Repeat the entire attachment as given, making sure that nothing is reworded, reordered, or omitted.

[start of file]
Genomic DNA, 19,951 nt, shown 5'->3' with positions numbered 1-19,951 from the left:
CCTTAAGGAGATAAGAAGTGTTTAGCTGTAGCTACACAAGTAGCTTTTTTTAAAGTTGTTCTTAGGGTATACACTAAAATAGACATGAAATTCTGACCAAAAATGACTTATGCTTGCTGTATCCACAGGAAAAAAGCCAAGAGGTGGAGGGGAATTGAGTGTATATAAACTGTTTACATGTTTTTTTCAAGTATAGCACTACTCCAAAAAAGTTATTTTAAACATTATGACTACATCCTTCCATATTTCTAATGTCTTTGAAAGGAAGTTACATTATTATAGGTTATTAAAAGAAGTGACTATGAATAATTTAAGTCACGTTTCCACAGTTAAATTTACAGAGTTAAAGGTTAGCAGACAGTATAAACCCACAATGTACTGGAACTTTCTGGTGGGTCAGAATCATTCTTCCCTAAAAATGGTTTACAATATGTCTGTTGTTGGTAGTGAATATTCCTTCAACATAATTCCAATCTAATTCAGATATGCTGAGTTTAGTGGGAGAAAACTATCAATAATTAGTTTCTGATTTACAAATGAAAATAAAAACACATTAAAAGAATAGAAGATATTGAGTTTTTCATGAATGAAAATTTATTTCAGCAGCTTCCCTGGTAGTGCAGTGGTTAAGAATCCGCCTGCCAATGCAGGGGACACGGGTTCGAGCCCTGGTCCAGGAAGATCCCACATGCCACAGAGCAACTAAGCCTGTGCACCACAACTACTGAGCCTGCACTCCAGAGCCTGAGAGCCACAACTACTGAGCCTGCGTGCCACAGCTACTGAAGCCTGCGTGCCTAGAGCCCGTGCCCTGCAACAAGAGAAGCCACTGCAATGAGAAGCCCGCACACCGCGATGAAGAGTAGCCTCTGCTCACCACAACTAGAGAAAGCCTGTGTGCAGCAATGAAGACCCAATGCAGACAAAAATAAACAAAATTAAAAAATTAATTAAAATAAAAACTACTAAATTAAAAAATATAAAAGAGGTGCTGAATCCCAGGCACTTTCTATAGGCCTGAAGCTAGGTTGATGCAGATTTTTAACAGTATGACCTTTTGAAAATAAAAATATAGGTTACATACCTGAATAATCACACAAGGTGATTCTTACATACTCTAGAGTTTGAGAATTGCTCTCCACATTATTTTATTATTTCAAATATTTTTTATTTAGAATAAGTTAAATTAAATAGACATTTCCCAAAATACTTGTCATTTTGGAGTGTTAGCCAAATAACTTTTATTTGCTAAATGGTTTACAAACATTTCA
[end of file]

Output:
Genomic DNA, 19,951 nt, shown 5'->3' with positions numbered 1-19,951 from the left:
CCTTAAGGAGATAAGAAGTGTTTAGCTGTAGCTACACAAGTAGCTTTTTTTAAAGTTGTTCTTAGGGTATACACTAAAATAGACATGAAATTCTGACCAAAAATGACTTATGCTTGCTGTATCCACAGGAAAAAAGCCAAGAGGTGGAGGGGAATTGAGTGTATATAAACTGTTTACATGTTTTTTTCAAGTATAGCACTACTCCAAAAAAGTTATTTTAAACATTATGACTACATCCTTCCATATTTCTAATGTCTTTGAAAGGAAGTTACATTATTATAGGTTATTAAAAGAAGTGACTATGAATAATTTAAGTCACGTTTCCACAGTTAAATTTACAGAGTTAAAGGTTAGCAGACAGTATAAACCCACAATGTACTGGAACTTTCTGGTGGGTCAGAATCATTCTTCCCTAAAAATGGTTTACAATATGTCTGTTGTTGGTAGTGAATATTCCTTCAACATAATTCCAATCTAATTCAGATATGCTGAGTTTAGTGGGAGAAAACTATCAATAATTAGTTTCTGATTTACAAATGAAAATAAAAACACATTAAAAGAATAGAAGATATTGAGTTTTTCATGAATGAAAATTTATTTCAGCAGCTTCCCTGGTAGTGCAGTGGTTAAGAATCCGCCTGCCAATGCAGGGGACACGGGTTCGAGCCCTGGTCCAGGAAGATCCCACATGCCACAGAGCAACTAAGCCTGTGCACCACAACTACTGAGCCTGCACTCCAGAGCCTGAGAGCCACAACTACTGAGCCTGCGTGCCACAGCTACTGAAGCCTGCGTGCCTAGAGCCCGTGCCCTGCAACAAGAGAAGCCACTGCAATGAGAAGCCCGCACACCGCGATGAAGAGTAGCCTCTGCTCACCACAACTAGAGAAAGCCTGTGTGCAGCAATGAAGACCCAATGCAGACAAAAATAAACAAAATTAAAAAATTAATTAAAATAAAAACTACTAAATTAAAAAATATAAAAGAGGTGCTGAATCCCAGGCACTTTCTATAGGCCTGAAGCTAGGTTGATGCAGATTTTTAACAGTATGACCTTTTGAAAATAAAAATATAGGTTACATACCTGAATAATCACACAAGGTGATTCTTACATACTCTAGAGTTTGAGAATTGCTCTCCACATTATTTTATTATTTCAAATATTTTTTATTTAGAATAAGTTAAATTAAATAGACATTTCCCAAAATACTTGTCATTTTGGAGTGTTAGCCAAATAACTTTTATTTGCTAAATGGTTTACAAACATTTCA